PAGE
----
Referring to FIG. 3 there is illustrated apparatus employing the optical arrangement schematically illustrated in FIGS. 1 and 2. This comprises lens arrangements 8 and 9, detector housing 16, containing the linear array of cooled detector elements 1, scan optic 12 and associated control means 17. An infra-red image is viewed via objective lens arrangement 9 and is scanned across the detector array 1 by scan optic 12 mounted on scan optic control means 17, the scan optic 12 and associated control means 17 being shown in more detail in FIGS. 4A and 4B described below. The imaging system of FIG. 3 is arranged to be panned across a scene into or out of the plane of the paper as indicated by symbols 18 and 19.
Referring to FIG. 4A the scan optic 12 is mounted on the scan optic control apparatus 17 by shaft 20 driven by scan motor 21. The motor 21 is normally a torque motor with additional transducers identifying the position of the scan optic 12, enabling the position of the scan optic to be accurately controlled.
The scan optic control means 17 further comprises vector scan motor 22 which drives geared shaft 23, mechanically connected to support member 24 by the pin 25 and fork 26 mechanism shown in FIG. 4C. The fork 26 is threaded such that it is displaced along shaft 23 by rotation of the shaft 23. Slot 27 in the fork 26 engages with pin 25 extending from the bottom of the support member 24 such that rotation of the shaft 23 by motor 22 controls the angle of the scan optic control means 17 by rotating it on bearing 28 relative to the support member 24. Rotation of the control means about axis "N" rotates the scan axis "S" as described with reference to FIG. 2. The vector scan motor may be a stepper motor 22 or alternatively a DC motor with a transducer employed so that the precise position of the scan axis is known.
An assembled imaging system in accordance with the present invention is shown in FIG. 5. Casing 29 houses the objective lens arrangement 9 of FIGS. 2 and 3, to which casing is mounted detector housing 30, incorporating optical arrangement 8 and the linear array of detector elements 1. The output of the objective lens arrangement 8 is reflected to the array of the detector elements via scan optic 12 mounted to the scan optic control means 17 which functions as previously described.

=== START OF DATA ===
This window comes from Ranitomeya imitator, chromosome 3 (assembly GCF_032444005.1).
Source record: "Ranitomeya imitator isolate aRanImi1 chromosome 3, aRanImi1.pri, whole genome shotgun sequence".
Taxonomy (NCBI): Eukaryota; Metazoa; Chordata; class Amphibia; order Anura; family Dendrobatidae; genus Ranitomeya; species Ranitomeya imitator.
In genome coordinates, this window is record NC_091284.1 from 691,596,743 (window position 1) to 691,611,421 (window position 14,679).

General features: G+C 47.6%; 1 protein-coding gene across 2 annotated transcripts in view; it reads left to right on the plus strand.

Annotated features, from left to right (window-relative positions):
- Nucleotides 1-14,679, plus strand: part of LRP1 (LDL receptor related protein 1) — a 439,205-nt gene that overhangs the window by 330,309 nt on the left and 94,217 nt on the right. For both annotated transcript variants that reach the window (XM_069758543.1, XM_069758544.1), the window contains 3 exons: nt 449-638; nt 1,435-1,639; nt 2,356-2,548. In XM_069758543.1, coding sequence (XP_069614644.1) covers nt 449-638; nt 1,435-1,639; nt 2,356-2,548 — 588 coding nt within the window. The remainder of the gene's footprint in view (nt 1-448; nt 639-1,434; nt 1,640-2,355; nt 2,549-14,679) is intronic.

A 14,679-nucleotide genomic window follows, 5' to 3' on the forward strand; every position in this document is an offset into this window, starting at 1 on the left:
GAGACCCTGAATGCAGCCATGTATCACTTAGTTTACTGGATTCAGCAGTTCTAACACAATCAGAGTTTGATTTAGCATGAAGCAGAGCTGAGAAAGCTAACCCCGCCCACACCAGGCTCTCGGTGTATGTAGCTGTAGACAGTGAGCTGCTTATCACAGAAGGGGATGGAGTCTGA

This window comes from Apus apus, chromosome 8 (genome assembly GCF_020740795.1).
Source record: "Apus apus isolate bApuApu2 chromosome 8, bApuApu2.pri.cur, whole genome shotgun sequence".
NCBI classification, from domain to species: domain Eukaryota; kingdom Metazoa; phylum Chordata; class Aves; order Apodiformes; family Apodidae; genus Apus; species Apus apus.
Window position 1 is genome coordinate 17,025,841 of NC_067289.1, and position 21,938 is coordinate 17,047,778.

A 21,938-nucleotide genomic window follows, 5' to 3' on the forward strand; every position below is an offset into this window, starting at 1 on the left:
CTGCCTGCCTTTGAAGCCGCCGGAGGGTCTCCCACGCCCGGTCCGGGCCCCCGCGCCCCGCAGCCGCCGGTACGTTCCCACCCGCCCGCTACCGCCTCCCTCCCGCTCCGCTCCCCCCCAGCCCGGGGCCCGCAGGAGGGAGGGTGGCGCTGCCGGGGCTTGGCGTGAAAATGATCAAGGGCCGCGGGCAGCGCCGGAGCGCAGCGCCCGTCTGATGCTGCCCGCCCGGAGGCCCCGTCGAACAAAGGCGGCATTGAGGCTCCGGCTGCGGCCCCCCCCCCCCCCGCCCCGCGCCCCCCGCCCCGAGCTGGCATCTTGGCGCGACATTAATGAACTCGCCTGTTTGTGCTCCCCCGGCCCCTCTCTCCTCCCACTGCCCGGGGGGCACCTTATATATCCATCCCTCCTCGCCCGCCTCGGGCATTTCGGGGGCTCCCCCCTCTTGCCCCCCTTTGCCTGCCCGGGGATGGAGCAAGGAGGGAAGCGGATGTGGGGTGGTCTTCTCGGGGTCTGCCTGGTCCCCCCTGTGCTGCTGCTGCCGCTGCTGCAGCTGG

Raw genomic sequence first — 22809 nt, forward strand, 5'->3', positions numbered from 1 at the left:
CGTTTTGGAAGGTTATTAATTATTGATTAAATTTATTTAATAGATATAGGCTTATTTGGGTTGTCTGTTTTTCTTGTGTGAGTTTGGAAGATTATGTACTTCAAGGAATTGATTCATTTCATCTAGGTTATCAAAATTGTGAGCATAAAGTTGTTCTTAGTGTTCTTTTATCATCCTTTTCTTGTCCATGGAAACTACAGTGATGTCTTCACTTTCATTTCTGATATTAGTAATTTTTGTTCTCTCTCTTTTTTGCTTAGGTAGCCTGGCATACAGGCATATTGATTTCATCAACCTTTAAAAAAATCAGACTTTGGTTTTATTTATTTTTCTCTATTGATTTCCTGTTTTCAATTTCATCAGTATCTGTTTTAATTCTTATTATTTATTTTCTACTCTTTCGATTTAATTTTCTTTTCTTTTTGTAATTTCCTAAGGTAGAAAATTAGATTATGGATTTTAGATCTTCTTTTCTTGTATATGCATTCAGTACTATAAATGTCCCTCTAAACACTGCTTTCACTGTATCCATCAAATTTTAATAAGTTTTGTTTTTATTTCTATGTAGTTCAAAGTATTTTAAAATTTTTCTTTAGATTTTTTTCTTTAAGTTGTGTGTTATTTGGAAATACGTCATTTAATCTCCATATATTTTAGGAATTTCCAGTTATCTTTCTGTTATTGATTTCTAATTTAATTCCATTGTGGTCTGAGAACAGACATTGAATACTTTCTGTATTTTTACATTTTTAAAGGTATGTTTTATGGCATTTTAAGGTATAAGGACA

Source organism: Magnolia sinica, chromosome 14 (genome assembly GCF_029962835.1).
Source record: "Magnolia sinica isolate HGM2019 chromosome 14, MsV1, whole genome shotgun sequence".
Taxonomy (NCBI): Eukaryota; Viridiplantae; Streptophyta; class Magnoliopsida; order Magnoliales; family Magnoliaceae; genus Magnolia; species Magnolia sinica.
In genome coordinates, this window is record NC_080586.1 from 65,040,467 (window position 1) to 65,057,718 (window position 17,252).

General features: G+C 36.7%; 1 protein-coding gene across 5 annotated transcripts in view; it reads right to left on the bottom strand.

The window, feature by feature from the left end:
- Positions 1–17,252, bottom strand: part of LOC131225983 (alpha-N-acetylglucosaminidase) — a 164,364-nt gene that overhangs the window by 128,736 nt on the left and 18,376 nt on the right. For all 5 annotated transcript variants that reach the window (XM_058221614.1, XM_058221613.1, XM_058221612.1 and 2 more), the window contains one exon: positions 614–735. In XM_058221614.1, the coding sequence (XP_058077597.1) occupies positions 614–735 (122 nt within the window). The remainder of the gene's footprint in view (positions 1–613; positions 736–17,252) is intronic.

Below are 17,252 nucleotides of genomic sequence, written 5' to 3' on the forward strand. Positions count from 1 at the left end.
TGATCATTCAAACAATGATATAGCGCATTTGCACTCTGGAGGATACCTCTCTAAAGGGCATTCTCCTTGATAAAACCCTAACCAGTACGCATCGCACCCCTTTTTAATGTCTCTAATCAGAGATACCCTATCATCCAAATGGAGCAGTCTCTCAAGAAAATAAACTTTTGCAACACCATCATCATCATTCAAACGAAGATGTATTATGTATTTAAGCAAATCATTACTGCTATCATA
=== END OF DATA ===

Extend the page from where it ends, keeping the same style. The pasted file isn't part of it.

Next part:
FIG. 6 schematically illustrates the various inputs that a central processing, unit 22 of the imaging system receives when the imaging system is located on board an aircraft to scan in front of the aircraft. Angular scan velocity is calculated from the standard navigation system data available, and the search and track system itself, to be able to equate position on the image to a ground coordinate (such an arrangement may typically be employed in search applications where the received images are electronically processed to identify a target and/or stored on video for subsequent processing). The central processor receives the velocity of the vehicle and attitude, the altitude or range of vehicle from the scanned scene, the pointing elevation of the imaging system and the azimuth pan rate and pointing angle of the imaging system. This may be received from an aircraft microprocessor 32. From this the angular pan velocity can be calculated. Knowing the pan velocity the necessary signals are computed and sent to the vector scan motor 22 and frame scan motor 21.
One specific embodiment of the invention has been described above with reference to a system arranged to be panned in azimuth, (where the image is scanned vertically across a horizontal linear array of detector elements). However it will be appreciated that the invention is equally applicable to an imaging system panned vertically where the image is scanned horizontally across a vertical array of detector elements. Furthermore it will be appreciated that in any imaging system an image can be rotated within that system. In this regard references to horizontal and vertical used in the above specification are to be construed as relating to the optical image, even though that image may have been rotated within the imaging system.
Many alternative arrangements within the scope of the appended claims will occur to one skilled in the art of optical systems, the embodiment described above and illustrated in the drawings being given by way of example only.
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|U.S. Classification||359/618, 348/E03.023, 250/208.1, 359/554, 348/E05.09, 348/E03.009|
|International Classification||H04N5/372, H04N5/33, H04N3/08|
|Cooperative Classification||H04N3/08, H04N5/33, H04N5/37206|
|European Classification||H04N5/372A, H04N5/33, H04N3/15D, H04N3/08|
|Nov 2, 1998||AS||Assignment|
Owner name: GEC-MARCONI LIMITED, UNITED KINGDOM
Free format text: ASSIGNMENT OF ASSIGNORS INTEREST;ASSIGNOR:WEBB, DUNCAN JAMES;REEL/FRAME:009559/0372
Effective date: 19980819
|Mar 27, 2002||AS||Assignment|
Owner name: BAE SYSTEMS ELECTRONICS LIMITED, UNITED KINGDOM
Free format text: CHANGE OF NAME;ASSIGNOR:GEC-MARCONI LIMITED;REEL/FRAME:012729/0411
Effective date: 20010426
|Jun 4, 2003||REMI||Maintenance fee reminder mailed|
|Nov 17, 2003||LAPS||Lapse for failure to pay maintenance fees|
|Jan 13, 2004||FP||Expired due to failure to pay maintenance fee|
Effective date: 20031116